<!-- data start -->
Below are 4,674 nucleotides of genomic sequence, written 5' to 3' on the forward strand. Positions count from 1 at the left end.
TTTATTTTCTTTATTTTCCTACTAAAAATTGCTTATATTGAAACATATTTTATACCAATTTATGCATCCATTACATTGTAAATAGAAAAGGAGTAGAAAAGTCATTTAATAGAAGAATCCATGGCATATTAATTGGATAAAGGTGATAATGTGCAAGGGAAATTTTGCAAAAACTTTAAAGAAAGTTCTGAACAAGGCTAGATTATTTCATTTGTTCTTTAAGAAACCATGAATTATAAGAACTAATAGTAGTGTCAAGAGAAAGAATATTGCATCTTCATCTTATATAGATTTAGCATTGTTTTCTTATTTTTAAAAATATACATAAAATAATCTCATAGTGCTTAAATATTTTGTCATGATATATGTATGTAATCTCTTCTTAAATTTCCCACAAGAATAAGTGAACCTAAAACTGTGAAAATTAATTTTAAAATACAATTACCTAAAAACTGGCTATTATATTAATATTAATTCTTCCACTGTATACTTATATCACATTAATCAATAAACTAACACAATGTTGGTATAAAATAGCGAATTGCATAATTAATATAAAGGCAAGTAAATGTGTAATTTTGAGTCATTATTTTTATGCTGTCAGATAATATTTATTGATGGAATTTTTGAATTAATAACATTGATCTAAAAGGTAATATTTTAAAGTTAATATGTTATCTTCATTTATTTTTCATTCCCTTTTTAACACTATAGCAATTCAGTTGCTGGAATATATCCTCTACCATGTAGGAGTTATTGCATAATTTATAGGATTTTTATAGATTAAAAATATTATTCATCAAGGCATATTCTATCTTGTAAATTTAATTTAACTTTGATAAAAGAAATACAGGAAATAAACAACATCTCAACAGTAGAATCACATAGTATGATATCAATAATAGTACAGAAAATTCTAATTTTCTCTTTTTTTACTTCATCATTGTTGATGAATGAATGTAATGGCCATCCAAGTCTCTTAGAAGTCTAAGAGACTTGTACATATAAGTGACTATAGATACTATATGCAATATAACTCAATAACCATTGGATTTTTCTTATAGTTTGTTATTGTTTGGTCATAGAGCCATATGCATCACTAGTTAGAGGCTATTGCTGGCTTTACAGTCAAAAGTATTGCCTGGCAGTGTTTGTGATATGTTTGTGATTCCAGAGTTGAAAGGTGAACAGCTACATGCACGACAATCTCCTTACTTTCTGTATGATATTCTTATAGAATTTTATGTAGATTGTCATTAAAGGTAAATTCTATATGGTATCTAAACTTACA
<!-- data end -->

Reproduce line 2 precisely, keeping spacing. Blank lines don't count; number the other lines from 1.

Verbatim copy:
TTTATTTTCTTTATTTTCCTACTAAAAATTGCTTATATTGAAACATATTTTATACCAATTTATGCATCCATTACATTGTAAATAGAAAAGGAGTAGAAAAGTCATTTAATAGAAGAATCCATGGCATATTAATTGGATAAAGGTGATAATGTGCAAGGGAAATTTTGCAAAAACTTTAAAGAAAGTTCTGAACAAGGCTAGATTATTTCATTTGTTCTTTAAGAAACCATGAATTATAAGAACTAATAGTAGTGTCAAGAGAAAGAATATTGCATCTTCATCTTATATAGATTTAGCATTGTTTTCTTATTTTTAAAAATATACATAAAATAATCTCATAGTGCTTAAATATTTTGTCATGATATATGTATGTAATCTCTTCTTAAATTTCCCACAAGAATAAGTGAACCTAAAACTGTGAAAATTAATTTTAAAATACAATTACCTAAAAACTGGCTATTATATTAATATTAATTCTTCCACTGTATACTTATATCACATTAATCAATAAACTAACACAATGTTGGTATAAAATAGCGAATTGCATAATTAATATAAAGGCAAGTAAATGTGTAATTTTGAGTCATTATTTTTATGCTGTCAGATAATATTTATTGATGGAATTTTTGAATTAATAACATTGATCTAAAAGGTAATATTTTAAAGTTAATATGTTATCTTCATTTATTTTTCATTCCCTTTTTAACACTATAGCAATTCAGTTGCTGGAATATATCCTCTACCATGTAGGAGTTATTGCATAATTTATAGGATTTTTATAGATTAAAAATATTATTCATCAAGGCATATTCTATCTTGTAAATTTAATTTAACTTTGATAAAAGAAATACAGGAAATAAACAACATCTCAACAGTAGAATCACATAGTATGATATCAATAATAGTACAGAAAATTCTAATTTTCTCTTTTTTTACTTCATCATTGTTGATGAATGAATGTAATGGCCATCCAAGTCTCTTAGAAGTCTAAGAGACTTGTACATATAAGTGACTATAGATACTATATGCAATATAACTCAATAACCATTGGATTTTTCTTATAGTTTGTTATTGTTTGGTCATAGAGCCATATGCATCACTAGTTAGAGGCTATTGCTGGCTTTACAGTCAAAAGTATTGCCTGGCAGTGTTTGTGATATGTTTGTGATTCCAGAGTTGAAAGGTGAACAGCTACATGCACGACAATCTCCTTACTTTCTGTATGATATTCTTATAGAATTTTATGTAGATTGTCATTAAAGGTAAATTCTATATGGTATCTAAACTTACA